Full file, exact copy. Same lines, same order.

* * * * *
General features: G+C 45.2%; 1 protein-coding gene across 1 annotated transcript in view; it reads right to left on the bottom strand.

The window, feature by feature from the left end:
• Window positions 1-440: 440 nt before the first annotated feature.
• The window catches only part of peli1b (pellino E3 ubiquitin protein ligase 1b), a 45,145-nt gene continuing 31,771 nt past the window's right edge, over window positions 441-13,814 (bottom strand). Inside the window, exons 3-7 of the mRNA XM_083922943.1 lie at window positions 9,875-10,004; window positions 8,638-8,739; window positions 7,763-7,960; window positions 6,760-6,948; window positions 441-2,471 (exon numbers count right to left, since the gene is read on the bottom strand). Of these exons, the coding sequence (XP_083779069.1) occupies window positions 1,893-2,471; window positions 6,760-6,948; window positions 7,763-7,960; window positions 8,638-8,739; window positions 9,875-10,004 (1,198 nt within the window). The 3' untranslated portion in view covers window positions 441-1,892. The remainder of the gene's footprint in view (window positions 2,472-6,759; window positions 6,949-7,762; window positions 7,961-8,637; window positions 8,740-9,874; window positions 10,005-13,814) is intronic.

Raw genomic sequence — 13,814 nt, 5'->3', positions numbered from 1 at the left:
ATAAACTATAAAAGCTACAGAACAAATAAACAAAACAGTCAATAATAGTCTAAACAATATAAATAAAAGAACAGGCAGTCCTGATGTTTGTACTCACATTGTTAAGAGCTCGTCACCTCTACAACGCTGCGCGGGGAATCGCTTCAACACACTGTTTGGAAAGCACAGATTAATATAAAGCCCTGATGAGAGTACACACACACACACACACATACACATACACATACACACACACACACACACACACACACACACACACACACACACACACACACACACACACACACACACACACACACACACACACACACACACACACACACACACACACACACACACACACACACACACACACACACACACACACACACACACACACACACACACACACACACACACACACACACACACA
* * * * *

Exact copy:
General features: G+C 45.2%; 1 protein-coding gene across 1 annotated transcript in view; it reads right to left on the bottom strand.

The window, feature by feature from the left end:
• Window positions 1-440: 440 nt before the first annotated feature.
• The window catches only part of peli1b (pellino E3 ubiquitin protein ligase 1b), a 45,145-nt gene continuing 31,771 nt past the window's right edge, over window positions 441-13,814 (bottom strand). Inside the window, exons 3-7 of the mRNA XM_083922943.1 lie at window positions 9,875-10,004; window positions 8,638-8,739; window positions 7,763-7,960; window positions 6,760-6,948; window positions 441-2,471 (exon numbers count right to left, since the gene is read on the bottom strand). Of these exons, the coding sequence (XP_083779069.1) occupies window positions 1,893-2,471; window positions 6,760-6,948; window positions 7,763-7,960; window positions 8,638-8,739; window positions 9,875-10,004 (1,198 nt within the window). The 3' untranslated portion in view covers window positions 441-1,892. The remainder of the gene's footprint in view (window positions 2,472-6,759; window positions 6,949-7,762; window positions 7,961-8,637; window positions 8,740-9,874; window positions 10,005-13,814) is intronic.

Raw genomic sequence — 13,814 nt, 5'->3', positions numbered from 1 at the left:
ATAAACTATAAAAGCTACAGAACAAATAAACAAAACAGTCAATAATAGTCTAAACAATATAAATAAAAGAACAGGCAGTCCTGATGTTTGTACTCACATTGTTAAGAGCTCGTCACCTCTACAACGCTGCGCGGGGAATCGCTTCAACACACTGTTTGGAAAGCACAGATTAATATAAAGCCCTGATGAGAGTACACACACACACACACACATACACATACACATACACACACACACACACACACACACACACACACACACACACACACACACACACACACACACACACACACACACACACACACACACACACACACACACACACACACACACACACACACACACACACACACACACACACACACACACACACACACACACACACACACACACACACACACACACACACACA